President Trump may reluctantly sign the congressional border wall deal in order to avert another U.S. government shutdown.

Apple Boston

2019-02-13 11:00:00 Wed ET

President Trump may reluctantly sign the congressional border wall deal in order to avert another U.S. government shutdown. With his executive power to declare a national emergency, President Trump expresses his displeasure with this House-Senate compromise, but he has to accept the $1.4 billion border wall deal. House and Senate negotiators tentatively reach a border security agreement in principle to avoid another partial government shutdown.

Several commentators view this presidential ploy as a risky maneuver that may open the Pandora box of future challenges both in court and in Congress. Trump seeks alternative public finance to fund the $5 billion southern border wall. The key immigration reform reflects the fact that President Trump faces political opposition from House Democrats with respect to public finance.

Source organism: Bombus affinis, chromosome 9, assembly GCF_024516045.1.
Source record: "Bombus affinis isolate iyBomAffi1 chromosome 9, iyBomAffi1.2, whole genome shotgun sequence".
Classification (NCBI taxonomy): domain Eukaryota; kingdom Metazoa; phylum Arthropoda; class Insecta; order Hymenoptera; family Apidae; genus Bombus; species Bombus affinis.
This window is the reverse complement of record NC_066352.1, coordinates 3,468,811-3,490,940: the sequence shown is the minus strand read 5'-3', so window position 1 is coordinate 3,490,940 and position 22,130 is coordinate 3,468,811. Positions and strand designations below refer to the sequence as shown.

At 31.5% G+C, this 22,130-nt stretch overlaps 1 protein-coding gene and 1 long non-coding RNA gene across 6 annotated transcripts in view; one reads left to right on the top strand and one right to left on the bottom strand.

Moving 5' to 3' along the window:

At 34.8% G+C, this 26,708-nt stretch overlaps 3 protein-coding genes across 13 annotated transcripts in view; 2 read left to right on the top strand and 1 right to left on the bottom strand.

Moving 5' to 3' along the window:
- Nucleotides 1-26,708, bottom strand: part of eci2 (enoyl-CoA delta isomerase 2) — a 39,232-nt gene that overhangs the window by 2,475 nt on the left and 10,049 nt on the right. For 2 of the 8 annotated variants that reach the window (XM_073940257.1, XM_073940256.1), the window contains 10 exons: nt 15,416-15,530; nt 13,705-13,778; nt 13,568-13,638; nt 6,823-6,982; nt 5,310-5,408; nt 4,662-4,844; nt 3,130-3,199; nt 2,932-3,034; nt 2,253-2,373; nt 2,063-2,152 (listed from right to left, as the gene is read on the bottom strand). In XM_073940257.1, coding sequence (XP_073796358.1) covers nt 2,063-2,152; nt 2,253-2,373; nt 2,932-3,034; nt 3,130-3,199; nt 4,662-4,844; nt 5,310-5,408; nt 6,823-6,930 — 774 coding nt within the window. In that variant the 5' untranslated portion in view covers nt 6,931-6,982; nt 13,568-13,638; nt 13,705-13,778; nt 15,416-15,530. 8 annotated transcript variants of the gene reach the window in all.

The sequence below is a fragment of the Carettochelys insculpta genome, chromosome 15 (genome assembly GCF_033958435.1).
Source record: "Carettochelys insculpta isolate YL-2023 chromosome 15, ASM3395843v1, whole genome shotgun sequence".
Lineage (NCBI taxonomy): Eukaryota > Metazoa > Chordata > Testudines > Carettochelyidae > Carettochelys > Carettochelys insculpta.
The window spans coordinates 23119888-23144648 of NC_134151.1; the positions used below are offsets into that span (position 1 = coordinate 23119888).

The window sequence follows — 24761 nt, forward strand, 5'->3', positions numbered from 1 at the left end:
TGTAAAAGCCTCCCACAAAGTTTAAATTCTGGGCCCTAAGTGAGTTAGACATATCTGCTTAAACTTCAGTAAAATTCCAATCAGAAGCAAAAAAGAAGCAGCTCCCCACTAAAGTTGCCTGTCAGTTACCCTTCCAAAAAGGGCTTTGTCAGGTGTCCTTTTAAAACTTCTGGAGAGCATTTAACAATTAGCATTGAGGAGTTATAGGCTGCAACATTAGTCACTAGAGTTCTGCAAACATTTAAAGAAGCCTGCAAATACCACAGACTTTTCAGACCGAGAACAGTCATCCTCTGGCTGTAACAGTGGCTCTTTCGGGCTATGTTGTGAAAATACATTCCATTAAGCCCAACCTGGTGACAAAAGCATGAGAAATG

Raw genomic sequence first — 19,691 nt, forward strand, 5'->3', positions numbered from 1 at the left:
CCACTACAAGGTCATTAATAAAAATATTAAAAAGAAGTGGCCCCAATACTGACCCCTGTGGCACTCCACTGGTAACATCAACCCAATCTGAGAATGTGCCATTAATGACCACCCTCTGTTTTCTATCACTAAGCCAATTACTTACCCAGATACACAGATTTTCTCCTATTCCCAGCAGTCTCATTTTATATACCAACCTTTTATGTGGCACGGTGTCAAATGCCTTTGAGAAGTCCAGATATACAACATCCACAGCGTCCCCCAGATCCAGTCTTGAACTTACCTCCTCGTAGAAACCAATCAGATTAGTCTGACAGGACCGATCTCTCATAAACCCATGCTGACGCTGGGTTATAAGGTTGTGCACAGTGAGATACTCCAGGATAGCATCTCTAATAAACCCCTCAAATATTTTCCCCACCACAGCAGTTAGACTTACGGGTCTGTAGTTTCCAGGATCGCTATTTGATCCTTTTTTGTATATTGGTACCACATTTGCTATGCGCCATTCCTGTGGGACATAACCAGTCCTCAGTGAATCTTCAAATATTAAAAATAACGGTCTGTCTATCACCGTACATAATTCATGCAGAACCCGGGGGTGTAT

This public finance standoff may exacerbate the current U.S. fiscal budget deficit. In accordance with the Sargent-Wallace unpleasant monetarist arithmetic principle, the monetary authority would need to allow higher money supply growth or inflation in the form of higher seigniorage taxes if the fiscal authority continues to fund the budget deficit with incessant public bond issuance. In this light, the congressional border wall deal has profound policy implications for fiscal equilibrium as well as monetary price stability.

 


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